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May 22, 2012 > Theatre Review: Death of a Salesman

Theatre Review: Death of a Salesman

By Jessica Noel Flohr
Photos By Dan Sparks

The American Dream has become elusive. Upward mobility is limited and global population is rising. These are all things Willy Loman, the protagonist in Death of a Salesman, knows intimately. It's surprising how much 1940's New England life relates to the struggling middle class of today.

Willy Loman is everyman. The main character in Arthur Miller's 1949 play is a sixty-year-old traveling salesman who has given his life in service to his company and, in turn, been absent from those for whom he was providing. Willy is tired - tired of struggling, tired of disappointment, tired of life. He is warring with suicidal thoughts and demons. His golden boy, oldest son Biff, has failed him. Willy had high hopes for Biff and believed he would become a wealthy, successful football star; women falling at his feet. Instead, Biff flunked high school math, gave up on life, and became a wanderer and petty thief. Willy is left with unfulfilled hopes and no legacy to pass on to his flailing adult sons.

Broadway West Theatre Company, located above Bay Street Coffee, will be showing this award winning production now through June 16th. Tom Shamrell is a modest director. When asked by an audience member to introduce himself on opening night, Shamrell said, "I'm just the director, but that only matters if you hate the play. If you love it, thank the actors!" The audience did, indeed, thank the actors. The performance was compelling and very moving. Ross Arden Harkness was the perfect embodiment of Willy Loman, drawing the audience in to his inner turmoil. Sheila Ellam brought to life the grief and frustration Willy's wife, Linda, experienced as a go-between for her sons and their father.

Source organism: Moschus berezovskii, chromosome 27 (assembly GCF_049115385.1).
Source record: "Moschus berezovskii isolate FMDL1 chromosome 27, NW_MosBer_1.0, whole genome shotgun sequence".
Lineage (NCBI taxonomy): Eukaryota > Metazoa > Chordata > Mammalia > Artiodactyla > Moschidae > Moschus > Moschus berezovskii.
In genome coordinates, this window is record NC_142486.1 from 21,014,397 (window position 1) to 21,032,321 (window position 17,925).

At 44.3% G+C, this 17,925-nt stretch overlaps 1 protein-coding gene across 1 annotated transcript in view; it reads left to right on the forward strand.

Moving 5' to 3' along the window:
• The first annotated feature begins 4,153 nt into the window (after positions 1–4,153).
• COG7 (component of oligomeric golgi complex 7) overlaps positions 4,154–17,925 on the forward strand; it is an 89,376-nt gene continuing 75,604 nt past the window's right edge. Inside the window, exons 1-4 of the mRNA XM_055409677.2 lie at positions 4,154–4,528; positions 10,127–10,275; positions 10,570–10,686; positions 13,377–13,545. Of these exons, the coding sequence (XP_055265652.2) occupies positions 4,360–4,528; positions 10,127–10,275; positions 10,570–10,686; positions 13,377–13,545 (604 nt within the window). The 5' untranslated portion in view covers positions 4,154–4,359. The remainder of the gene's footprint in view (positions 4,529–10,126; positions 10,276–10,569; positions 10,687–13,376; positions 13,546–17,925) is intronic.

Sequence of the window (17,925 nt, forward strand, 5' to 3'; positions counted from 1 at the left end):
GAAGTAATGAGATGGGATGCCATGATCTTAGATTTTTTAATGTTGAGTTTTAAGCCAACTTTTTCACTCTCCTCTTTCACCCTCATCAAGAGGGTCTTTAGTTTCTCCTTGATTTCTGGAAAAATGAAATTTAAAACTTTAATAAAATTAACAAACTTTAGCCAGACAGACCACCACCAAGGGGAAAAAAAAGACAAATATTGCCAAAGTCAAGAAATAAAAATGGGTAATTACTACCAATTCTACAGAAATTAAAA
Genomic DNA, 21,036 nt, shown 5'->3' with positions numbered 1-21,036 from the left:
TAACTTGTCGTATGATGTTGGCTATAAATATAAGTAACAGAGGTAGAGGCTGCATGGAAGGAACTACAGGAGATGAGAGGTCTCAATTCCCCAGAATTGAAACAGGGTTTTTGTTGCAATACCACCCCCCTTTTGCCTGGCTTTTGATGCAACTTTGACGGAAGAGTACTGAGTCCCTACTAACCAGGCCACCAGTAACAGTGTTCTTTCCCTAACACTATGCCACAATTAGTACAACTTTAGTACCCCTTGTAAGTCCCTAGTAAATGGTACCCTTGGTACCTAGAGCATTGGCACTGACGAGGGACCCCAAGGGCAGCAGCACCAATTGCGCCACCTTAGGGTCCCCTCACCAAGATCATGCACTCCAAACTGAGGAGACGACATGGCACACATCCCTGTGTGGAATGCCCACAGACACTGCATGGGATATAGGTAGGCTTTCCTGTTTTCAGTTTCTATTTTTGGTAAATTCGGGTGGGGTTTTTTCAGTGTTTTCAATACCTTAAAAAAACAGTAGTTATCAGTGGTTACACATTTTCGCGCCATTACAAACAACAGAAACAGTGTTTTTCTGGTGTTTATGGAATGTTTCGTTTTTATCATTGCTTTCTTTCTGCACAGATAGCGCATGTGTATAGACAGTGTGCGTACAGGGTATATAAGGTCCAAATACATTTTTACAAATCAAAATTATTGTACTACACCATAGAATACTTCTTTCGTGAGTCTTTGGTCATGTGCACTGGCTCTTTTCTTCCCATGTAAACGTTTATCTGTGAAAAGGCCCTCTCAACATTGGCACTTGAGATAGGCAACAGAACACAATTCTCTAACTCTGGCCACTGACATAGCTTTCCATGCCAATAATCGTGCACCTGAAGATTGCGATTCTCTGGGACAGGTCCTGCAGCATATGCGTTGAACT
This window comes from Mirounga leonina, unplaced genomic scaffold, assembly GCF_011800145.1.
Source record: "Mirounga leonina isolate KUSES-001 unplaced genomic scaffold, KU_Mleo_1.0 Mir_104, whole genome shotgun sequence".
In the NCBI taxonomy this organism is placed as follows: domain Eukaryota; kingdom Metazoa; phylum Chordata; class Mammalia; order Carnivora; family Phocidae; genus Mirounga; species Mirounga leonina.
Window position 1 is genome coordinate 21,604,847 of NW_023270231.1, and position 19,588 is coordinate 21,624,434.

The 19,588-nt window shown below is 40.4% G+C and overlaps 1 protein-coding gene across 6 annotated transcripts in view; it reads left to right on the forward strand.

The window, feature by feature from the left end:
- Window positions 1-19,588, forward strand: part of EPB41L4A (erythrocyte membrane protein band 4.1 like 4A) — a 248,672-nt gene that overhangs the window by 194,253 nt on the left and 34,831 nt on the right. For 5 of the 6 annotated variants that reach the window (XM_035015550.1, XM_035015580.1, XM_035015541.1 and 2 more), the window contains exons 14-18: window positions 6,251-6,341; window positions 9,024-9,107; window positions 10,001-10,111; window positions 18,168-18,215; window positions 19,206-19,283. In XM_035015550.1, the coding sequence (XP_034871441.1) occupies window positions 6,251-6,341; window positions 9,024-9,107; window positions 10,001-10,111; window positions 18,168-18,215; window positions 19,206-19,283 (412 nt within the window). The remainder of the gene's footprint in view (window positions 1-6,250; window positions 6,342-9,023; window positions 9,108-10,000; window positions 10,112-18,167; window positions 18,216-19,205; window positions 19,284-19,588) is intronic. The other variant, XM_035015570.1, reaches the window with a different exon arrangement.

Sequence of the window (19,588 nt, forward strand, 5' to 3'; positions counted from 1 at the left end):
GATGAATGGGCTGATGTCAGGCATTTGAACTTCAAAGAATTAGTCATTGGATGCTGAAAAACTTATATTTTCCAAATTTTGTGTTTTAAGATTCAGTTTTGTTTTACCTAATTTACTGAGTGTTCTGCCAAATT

The set is sparse but highly functional and well utilized. Lighting was especially effective in this production, highlighting Willy's flashbacks to the golden days of his career and family life. Costuming further separates truth from fiction as Willy's mind fades. Two young boys come on stage with high energy, passing a football back and forth and rallying around their hero dad. Biff's emotional eruptions grip the audience as he battles between carrying his father's secrets and failing to live up to his expectations. Viewers become emotionally invested in the life of this aging family.

Broadway West is a great theatre company in their 16th season and going strong. The intimate theater environment is ideal for date night or a solo outing. There are no bad seats in the house! All audience members are right in front of the action. Snacks and wine are available for a small donation, and, for those with larger appetites, there's always Bay Street Coffee just downstairs. Come and see this timeless production and find out what Willy Loman has to say to the people of today.


Death of a Salesman
Thru June 16
8 p.m. Thursdays, Fridays, and Saturdays
1 p.m. Sundays, May 27, June 3, and June 10
Broadway West Theatre Company
4000-B Bay Street, Fremont
(510) 683-9218
www.broadwaywest.org
Tickets: $10 to $23

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